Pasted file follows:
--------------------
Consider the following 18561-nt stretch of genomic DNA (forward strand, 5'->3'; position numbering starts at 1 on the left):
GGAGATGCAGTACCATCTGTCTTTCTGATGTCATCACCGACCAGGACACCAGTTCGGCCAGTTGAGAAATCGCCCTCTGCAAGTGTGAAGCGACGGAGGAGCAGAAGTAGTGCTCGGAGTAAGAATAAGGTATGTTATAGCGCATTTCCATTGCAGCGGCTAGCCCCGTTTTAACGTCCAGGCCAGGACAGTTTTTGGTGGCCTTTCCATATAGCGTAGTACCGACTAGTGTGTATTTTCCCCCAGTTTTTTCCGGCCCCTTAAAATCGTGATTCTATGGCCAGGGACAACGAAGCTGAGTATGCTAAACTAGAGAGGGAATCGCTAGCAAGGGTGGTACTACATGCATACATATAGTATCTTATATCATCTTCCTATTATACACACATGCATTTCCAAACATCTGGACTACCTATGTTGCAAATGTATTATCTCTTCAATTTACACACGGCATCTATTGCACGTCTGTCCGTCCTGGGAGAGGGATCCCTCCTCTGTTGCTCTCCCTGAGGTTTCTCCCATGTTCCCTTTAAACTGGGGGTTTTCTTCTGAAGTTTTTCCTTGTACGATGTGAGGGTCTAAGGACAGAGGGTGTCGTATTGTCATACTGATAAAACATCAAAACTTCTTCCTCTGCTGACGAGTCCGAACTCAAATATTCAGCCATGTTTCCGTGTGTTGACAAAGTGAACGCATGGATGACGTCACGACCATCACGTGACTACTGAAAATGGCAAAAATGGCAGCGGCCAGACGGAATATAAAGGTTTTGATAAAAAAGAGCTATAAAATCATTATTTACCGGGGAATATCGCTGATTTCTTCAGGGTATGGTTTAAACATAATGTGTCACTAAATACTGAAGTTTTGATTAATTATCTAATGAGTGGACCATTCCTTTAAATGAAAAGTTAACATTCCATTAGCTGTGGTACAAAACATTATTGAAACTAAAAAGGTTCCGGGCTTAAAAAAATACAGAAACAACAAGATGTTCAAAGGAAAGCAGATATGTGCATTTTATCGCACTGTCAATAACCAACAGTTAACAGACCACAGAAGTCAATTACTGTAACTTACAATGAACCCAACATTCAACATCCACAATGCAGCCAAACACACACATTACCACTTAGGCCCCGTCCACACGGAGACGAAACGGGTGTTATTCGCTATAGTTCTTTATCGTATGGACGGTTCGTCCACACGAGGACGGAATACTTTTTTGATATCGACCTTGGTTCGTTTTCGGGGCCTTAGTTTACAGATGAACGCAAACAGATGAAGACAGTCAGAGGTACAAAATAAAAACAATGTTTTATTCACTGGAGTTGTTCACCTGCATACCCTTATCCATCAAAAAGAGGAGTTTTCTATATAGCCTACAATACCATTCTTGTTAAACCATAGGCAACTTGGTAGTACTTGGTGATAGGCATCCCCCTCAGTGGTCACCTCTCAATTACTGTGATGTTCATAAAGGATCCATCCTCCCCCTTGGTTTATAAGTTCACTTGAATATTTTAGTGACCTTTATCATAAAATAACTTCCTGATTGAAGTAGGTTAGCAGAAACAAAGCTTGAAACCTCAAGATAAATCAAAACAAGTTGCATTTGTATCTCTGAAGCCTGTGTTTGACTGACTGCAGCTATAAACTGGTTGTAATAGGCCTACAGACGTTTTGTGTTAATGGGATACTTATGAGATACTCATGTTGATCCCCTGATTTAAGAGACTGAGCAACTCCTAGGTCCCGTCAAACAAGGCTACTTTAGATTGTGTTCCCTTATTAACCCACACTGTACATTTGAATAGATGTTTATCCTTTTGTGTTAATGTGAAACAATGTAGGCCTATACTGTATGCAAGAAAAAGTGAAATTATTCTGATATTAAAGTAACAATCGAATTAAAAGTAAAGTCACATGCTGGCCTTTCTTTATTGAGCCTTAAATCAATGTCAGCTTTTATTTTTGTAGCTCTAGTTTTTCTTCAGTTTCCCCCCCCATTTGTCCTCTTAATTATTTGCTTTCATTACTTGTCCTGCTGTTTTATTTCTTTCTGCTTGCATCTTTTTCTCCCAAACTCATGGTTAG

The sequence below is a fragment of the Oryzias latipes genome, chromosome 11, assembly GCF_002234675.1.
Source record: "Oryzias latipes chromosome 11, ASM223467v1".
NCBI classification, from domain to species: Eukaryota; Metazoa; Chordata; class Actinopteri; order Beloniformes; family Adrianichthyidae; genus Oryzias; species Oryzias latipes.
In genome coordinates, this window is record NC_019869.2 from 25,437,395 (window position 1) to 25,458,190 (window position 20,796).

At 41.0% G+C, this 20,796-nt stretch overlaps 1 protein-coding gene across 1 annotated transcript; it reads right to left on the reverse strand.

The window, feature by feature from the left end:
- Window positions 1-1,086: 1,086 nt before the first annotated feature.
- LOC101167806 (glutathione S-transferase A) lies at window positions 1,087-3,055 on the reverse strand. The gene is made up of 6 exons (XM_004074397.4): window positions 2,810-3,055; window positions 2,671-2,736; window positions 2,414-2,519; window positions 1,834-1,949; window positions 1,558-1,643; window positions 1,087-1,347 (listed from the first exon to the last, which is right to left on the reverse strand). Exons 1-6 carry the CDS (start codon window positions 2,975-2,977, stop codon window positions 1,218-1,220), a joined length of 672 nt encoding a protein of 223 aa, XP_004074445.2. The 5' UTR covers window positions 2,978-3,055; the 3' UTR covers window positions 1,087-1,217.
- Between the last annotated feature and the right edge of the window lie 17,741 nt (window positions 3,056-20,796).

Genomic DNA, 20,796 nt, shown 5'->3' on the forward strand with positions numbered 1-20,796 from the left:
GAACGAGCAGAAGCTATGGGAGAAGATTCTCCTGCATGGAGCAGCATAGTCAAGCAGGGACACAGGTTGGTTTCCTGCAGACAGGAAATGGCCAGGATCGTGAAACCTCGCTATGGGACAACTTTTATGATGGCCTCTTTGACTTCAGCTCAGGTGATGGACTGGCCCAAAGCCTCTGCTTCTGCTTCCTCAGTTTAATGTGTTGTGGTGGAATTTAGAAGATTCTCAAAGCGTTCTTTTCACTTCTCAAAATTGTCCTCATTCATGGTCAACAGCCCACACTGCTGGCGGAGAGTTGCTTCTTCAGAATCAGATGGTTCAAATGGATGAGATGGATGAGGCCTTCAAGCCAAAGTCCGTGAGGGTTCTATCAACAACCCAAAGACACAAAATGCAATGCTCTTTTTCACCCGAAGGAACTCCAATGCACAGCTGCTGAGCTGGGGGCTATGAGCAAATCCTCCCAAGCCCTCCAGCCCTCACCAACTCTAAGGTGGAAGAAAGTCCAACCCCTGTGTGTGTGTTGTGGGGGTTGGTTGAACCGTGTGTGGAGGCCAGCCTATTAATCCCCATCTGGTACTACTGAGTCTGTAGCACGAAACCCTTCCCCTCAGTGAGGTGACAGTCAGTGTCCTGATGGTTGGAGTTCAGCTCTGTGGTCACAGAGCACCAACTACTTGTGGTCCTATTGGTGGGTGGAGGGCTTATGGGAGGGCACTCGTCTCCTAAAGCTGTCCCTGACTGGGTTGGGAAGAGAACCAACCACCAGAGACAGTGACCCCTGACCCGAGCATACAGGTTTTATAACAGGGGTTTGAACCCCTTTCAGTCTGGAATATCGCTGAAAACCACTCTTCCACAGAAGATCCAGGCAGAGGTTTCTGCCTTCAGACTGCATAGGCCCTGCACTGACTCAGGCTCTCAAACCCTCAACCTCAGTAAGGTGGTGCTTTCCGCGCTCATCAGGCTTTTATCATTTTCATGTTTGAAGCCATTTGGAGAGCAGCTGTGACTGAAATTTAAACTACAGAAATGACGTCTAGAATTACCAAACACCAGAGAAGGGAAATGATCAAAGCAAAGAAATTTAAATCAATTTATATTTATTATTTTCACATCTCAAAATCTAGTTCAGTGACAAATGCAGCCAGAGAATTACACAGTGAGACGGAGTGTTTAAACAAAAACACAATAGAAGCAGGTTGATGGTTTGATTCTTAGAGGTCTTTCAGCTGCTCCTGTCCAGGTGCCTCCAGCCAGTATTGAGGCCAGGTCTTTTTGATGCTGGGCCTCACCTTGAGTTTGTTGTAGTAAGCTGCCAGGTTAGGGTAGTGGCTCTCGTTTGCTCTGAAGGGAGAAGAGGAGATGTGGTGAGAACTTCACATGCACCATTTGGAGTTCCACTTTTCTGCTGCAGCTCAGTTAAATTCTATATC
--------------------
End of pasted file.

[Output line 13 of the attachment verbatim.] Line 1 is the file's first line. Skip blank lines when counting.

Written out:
GAACGAGCAGAAGCTATGGGAGAAGATTCTCCTGCATGGAGCAGCATAGTCAAGCAGGGACACAGGTTGGTTTCCTGCAGACAGGAAATGGCCAGGATCGTGAAACCTCGCTATGGGACAACTTTTATGATGGCCTCTTTGACTTCAGCTCAGGTGATGGACTGGCCCAAAGCCTCTGCTTCTGCTTCCTCAGTTTAATGTGTTGTGGTGGAATTTAGAAGATTCTCAAAGCGTTCTTTTCACTTCTCAAAATTGTCCTCATTCATGGTCAACAGCCCACACTGCTGGCGGAGAGTTGCTTCTTCAGAATCAGATGGTTCAAATGGATGAGATGGATGAGGCCTTCAAGCCAAAGTCCGTGAGGGTTCTATCAACAACCCAAAGACACAAAATGCAATGCTCTTTTTCACCCGAAGGAACTCCAATGCACAGCTGCTGAGCTGGGGGCTATGAGCAAATCCTCCCAAGCCCTCCAGCCCTCACCAACTCTAAGGTGGAAGAAAGTCCAACCCCTGTGTGTGTGTTGTGGGGGTTGGTTGAACCGTGTGTGGAGGCCAGCCTATTAATCCCCATCTGGTACTACTGAGTCTGTAGCACGAAACCCTTCCCCTCAGTGAGGTGACAGTCAGTGTCCTGATGGTTGGAGTTCAGCTCTGTGGTCACAGAGCACCAACTACTTGTGGTCCTATTGGTGGGTGGAGGGCTTATGGGAGGGCACTCGTCTCCTAAAGCTGTCCCTGACTGGGTTGGGAAGAGAACCAACCACCAGAGACAGTGACCCCTGACCCGAGCATACAGGTTTTATAACAGGGGTTTGAACCCCTTTCAGTCTGGAATATCGCTGAAAACCACTCTTCCACAGAAGATCCAGGCAGAGGTTTCTGCCTTCAGACTGCATAGGCCCTGCACTGACTCAGGCTCTCAAACCCTCAACCTCAGTAAGGTGGTGCTTTCCGCGCTCATCAGGCTTTTATCATTTTCATGTTTGAAGCCATTTGGAGAGCAGCTGTGACTGAAATTTAAACTACAGAAATGACGTCTAGAATTACCAAACACCAGAGAAGGGAAATGATCAAAGCAAAGAAATTTAAATCAATTTATATTTATTATTTTCACATCTCAAAATCTAGTTCAGTGACAAATGCAGCCAGAGAATTACACAGTGAGACGGAGTGTTTAAACAAAAACACAATAGAAGCAGGTTGATGGTTTGATTCTTAGAGGTCTTTCAGCTGCTCCTGTCCAGGTGCCTCCAGCCAGTATTGAGGCCAGGTCTTTTTGATGCTGGGCCTCACCTTGAGTTTGTTGTAGTAAGCTGCCAGGTTAGGGTAGTGGCTCTCGTTTGCTCTGAAGGGAGAAGAGGAGATGTGGTGAGAACTTCACATGCACCATTTGGAGTTCCACTTTTCTGCTGCAGCTCAGTTAAATTCTATATC